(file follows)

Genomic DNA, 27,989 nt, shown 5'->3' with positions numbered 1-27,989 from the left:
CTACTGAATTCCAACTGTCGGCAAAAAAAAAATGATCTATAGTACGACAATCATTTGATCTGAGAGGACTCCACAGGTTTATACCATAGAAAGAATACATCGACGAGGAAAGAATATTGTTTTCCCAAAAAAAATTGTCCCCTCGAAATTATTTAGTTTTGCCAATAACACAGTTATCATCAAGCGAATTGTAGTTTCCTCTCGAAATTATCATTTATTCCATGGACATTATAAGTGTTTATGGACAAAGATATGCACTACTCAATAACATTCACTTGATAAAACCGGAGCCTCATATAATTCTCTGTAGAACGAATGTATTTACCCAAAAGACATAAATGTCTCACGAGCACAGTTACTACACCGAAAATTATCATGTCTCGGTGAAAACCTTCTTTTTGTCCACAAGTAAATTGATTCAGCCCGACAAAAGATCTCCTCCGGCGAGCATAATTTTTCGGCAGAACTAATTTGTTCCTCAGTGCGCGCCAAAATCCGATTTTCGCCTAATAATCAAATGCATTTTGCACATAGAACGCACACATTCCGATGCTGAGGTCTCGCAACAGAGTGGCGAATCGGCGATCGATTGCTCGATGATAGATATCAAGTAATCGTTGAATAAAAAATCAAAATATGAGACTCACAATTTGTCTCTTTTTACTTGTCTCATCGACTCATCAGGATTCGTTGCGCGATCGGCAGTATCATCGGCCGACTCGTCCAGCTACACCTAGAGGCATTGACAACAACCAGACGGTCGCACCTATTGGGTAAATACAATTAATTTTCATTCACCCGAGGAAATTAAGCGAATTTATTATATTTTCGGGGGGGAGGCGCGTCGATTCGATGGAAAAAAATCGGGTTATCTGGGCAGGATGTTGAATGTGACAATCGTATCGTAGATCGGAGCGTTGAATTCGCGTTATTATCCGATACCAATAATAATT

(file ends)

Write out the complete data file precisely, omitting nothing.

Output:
Genomic DNA, 27,989 nt, shown 5'->3' with positions numbered 1-27,989 from the left:
CTACTGAATTCCAACTGTCGGCAAAAAAAAAATGATCTATAGTACGACAATCATTTGATCTGAGAGGACTCCACAGGTTTATACCATAGAAAGAATACATCGACGAGGAAAGAATATTGTTTTCCCAAAAAAAATTGTCCCCTCGAAATTATTTAGTTTTGCCAATAACACAGTTATCATCAAGCGAATTGTAGTTTCCTCTCGAAATTATCATTTATTCCATGGACATTATAAGTGTTTATGGACAAAGATATGCACTACTCAATAACATTCACTTGATAAAACCGGAGCCTCATATAATTCTCTGTAGAACGAATGTATTTACCCAAAAGACATAAATGTCTCACGAGCACAGTTACTACACCGAAAATTATCATGTCTCGGTGAAAACCTTCTTTTTGTCCACAAGTAAATTGATTCAGCCCGACAAAAGATCTCCTCCGGCGAGCATAATTTTTCGGCAGAACTAATTTGTTCCTCAGTGCGCGCCAAAATCCGATTTTCGCCTAATAATCAAATGCATTTTGCACATAGAACGCACACATTCCGATGCTGAGGTCTCGCAACAGAGTGGCGAATCGGCGATCGATTGCTCGATGATAGATATCAAGTAATCGTTGAATAAAAAATCAAAATATGAGACTCACAATTTGTCTCTTTTTACTTGTCTCATCGACTCATCAGGATTCGTTGCGCGATCGGCAGTATCATCGGCCGACTCGTCCAGCTACACCTAGAGGCATTGACAACAACCAGACGGTCGCACCTATTGGGTAAATACAATTAATTTTCATTCACCCGAGGAAATTAAGCGAATTTATTATATTTTCGGGGGGGAGGCGCGTCGATTCGATGGAAAAAAATCGGGTTATCTGGGCAGGATGTTGAATGTGACAATCGTATCGTAGATCGGAGCGTTGAATTCGCGTTATTATCCGATACCAATAATAATT